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Quintessence Publishing: Journals: QI
Quintessence International

Edited by Eli Eliav

ISSN 0033-6572 (print) • ISSN 1936-7163 (online)

Publication:
June 2006
Volume 37 , Issue 6

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Interstitial tissue pressure associated with dental injections: A clinical study

Mark N. Hochman, DDS / Mark J. Friedman, DDS / Wayne Williams, BDS, MChD / Claudia B. Hochman, DDS

Pages: 469–476
PMID: 16752703

Objectives: The purpose was to measure the interstitial fluid pressure generated from tissue resistance during administration of local anesthetic solution at 4 anatomic locations within the oral cavity and to determine whether differences in soft tissue density affect interstitial fluid pressure when anesthetic solution is administered at a fixed flow rate. Method and Materials: A computer-controlled local anesthetic delivery device (CompuFlo, Milestone Scientific) that records and stores pressure data during a subcutaneous injection was used. Subjects consisted of adult patients seeking routine dental care that required local anesthesia. A total of 200 injections were administered and fluid pressure readings recorded. Injections were divided into 4 groups of 50: group 1—intraligamentary injections (PDL); group 2—palatal injection, anterior middle superior alveolar nerve block; group 3—supraperiosteal buccal infiltrations, and group 4—inferior alveolar nerve blocks. For all injections 1 cartridge (1.8 mL) of lidocaine containing 1:100,000 concentration of epinephrine was administered at a fixed flow rate of 0.005 mL/sec. Results: One-way analysis of variance (ANOVA) revealed that the data were statistically significant (P < .001), with corresponding mean values as follows: group 1, 293.98 psi; group 2, 68.16 psi; group 3, 11.50 psi, and group 4, 9.76 psi (F-ratio of 2371.933). Groups 1 and 2 were different from all other groups; groups 3 and 4 were not statistically different from each other. Conclusion: Interstitial resistance to fluid pressure can be measured during administration of 4 different local anesthetic injections used in dentistry. Based on fluid pressure and tissue resistance characteristics, a soft tissue density classification was defined. (Quintessence Int 2006;37:469–476)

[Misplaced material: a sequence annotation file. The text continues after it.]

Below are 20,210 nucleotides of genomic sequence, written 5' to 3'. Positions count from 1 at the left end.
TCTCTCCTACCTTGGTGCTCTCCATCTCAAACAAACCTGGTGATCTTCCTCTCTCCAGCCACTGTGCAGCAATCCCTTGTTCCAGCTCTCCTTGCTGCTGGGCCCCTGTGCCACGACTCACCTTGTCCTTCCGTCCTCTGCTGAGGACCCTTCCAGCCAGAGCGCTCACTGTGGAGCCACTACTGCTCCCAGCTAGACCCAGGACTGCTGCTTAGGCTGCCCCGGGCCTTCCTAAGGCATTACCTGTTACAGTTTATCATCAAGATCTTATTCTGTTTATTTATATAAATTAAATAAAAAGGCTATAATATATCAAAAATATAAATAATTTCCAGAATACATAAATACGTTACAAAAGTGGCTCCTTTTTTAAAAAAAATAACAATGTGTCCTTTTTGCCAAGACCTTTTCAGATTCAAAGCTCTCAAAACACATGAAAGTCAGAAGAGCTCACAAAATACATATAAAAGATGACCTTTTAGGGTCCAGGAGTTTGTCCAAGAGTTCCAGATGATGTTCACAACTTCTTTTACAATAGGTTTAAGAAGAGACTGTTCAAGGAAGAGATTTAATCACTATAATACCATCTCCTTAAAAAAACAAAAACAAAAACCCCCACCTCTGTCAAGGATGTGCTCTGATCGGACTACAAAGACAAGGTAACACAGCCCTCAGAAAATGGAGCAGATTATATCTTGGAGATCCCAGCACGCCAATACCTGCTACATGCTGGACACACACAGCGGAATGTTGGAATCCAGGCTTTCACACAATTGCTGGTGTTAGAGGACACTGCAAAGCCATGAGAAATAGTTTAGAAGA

Key Words: computer-controlled drug delivery system, computer-controlled local anesthetic delivery system, dental, injection pressure, local anesthesia, local anesthetic technique, tissue pressure

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